Rob: There wasn’t any PA! The organisers turned up without a PA. Rescue Rooms was great when we played there recently. Going back to what I was saying earlier, no-one really knows that we exist here. I would love to play a gig at The Social where everyone knows the songs. Dog Is Dead did really great to sell out the Rescue Rooms, but I know how long it took them to do that. They were promoting that for six months easy, every week they had a little advert for it in the NME.
What’s next for the band?
Chris: I think the strength of this band is playing to people. Over the last couple of years we have been building up a  few contacts in London, and we’ve started to make in-roads in places like Manchester, Birmingham and Leeds. I don’t want a long gap between albums, I want the other one to be out within the year to keep the momentum.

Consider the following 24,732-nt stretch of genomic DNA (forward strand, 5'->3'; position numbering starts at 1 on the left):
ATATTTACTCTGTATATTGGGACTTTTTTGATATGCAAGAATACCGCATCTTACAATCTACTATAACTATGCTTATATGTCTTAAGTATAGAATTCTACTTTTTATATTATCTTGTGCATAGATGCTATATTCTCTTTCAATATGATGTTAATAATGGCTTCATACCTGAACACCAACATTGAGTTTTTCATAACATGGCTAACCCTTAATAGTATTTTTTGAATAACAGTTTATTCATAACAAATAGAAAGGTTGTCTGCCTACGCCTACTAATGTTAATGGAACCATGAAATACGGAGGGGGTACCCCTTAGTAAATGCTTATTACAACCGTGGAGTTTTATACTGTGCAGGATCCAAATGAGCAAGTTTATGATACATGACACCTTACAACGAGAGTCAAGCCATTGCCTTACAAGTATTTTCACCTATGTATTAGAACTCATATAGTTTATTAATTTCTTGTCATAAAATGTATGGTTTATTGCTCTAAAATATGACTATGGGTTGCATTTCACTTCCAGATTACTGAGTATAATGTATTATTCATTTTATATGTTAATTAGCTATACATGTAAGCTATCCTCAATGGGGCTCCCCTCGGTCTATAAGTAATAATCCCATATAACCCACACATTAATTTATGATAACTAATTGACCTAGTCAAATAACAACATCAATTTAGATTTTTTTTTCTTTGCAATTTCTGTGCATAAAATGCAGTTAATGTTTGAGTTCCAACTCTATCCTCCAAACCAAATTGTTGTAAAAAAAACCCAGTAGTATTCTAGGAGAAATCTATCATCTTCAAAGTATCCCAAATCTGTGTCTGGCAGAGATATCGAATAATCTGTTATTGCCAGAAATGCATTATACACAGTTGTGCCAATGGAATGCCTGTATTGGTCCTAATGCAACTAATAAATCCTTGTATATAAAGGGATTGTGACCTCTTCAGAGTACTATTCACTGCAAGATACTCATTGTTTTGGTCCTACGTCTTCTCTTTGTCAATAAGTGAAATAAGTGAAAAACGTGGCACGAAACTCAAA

Rob: From the start I have always said that it is all about the music, the songs, and if the songs are good enough... I know it’s about luck as well. We’ve had luck; we’ve had bad luck and good luck. We are very ambitious, we properly mean business.
Chris: Playing Glastonbury Introducing stage is just the start. If no-one takes any notice on this album, hopefully the next one. We are like cockroaches – you can’t kill us. If we get the hype then we have got something behind us as well. Hype really gets you going at the moment. There are so many bands you don’t know what is good or bad.
It’s the idea that if you aren’t a new band then you aren’t very good...
Chris: It’s like starting a new relationship, the honeymoon period. You have to capitalise on that and ninety-nine percent of bands don’t.